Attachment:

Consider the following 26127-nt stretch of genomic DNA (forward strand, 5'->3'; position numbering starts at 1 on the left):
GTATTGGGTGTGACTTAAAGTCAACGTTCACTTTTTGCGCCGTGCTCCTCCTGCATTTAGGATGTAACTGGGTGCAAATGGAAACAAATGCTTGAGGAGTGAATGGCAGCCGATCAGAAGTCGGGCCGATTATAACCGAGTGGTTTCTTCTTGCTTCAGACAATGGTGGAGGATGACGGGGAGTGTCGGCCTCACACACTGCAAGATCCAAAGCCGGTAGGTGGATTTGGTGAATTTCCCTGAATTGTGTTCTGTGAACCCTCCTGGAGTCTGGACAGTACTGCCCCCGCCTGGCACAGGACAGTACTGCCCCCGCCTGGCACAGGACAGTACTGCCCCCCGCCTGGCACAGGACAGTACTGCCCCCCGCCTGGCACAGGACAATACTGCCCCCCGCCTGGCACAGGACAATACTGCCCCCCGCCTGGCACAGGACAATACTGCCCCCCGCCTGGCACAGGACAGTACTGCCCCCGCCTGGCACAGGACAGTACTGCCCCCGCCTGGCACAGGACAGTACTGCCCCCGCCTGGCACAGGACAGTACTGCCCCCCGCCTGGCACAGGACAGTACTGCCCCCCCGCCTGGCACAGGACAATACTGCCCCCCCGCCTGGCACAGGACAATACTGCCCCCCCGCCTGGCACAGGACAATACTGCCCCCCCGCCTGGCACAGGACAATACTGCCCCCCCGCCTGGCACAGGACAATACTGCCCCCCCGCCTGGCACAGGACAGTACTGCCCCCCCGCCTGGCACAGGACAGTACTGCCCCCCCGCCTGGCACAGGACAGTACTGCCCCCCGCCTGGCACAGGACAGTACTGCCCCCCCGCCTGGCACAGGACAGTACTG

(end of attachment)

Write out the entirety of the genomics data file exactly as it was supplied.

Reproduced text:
Consider the following 26127-nt stretch of genomic DNA (forward strand, 5'->3'; position numbering starts at 1 on the left):
GTATTGGGTGTGACTTAAAGTCAACGTTCACTTTTTGCGCCGTGCTCCTCCTGCATTTAGGATGTAACTGGGTGCAAATGGAAACAAATGCTTGAGGAGTGAATGGCAGCCGATCAGAAGTCGGGCCGATTATAACCGAGTGGTTTCTTCTTGCTTCAGACAATGGTGGAGGATGACGGGGAGTGTCGGCCTCACACACTGCAAGATCCAAAGCCGGTAGGTGGATTTGGTGAATTTCCCTGAATTGTGTTCTGTGAACCCTCCTGGAGTCTGGACAGTACTGCCCCCGCCTGGCACAGGACAGTACTGCCCCCGCCTGGCACAGGACAGTACTGCCCCCCGCCTGGCACAGGACAGTACTGCCCCCCGCCTGGCACAGGACAATACTGCCCCCCGCCTGGCACAGGACAATACTGCCCCCCGCCTGGCACAGGACAATACTGCCCCCCGCCTGGCACAGGACAGTACTGCCCCCGCCTGGCACAGGACAGTACTGCCCCCGCCTGGCACAGGACAGTACTGCCCCCGCCTGGCACAGGACAGTACTGCCCCCCGCCTGGCACAGGACAGTACTGCCCCCCCGCCTGGCACAGGACAATACTGCCCCCCCGCCTGGCACAGGACAATACTGCCCCCCCGCCTGGCACAGGACAATACTGCCCCCCCGCCTGGCACAGGACAATACTGCCCCCCCGCCTGGCACAGGACAATACTGCCCCCCCGCCTGGCACAGGACAGTACTGCCCCCCCGCCTGGCACAGGACAGTACTGCCCCCCCGCCTGGCACAGGACAGTACTGCCCCCCGCCTGGCACAGGACAGTACTGCCCCCCCGCCTGGCACAGGACAGTACTG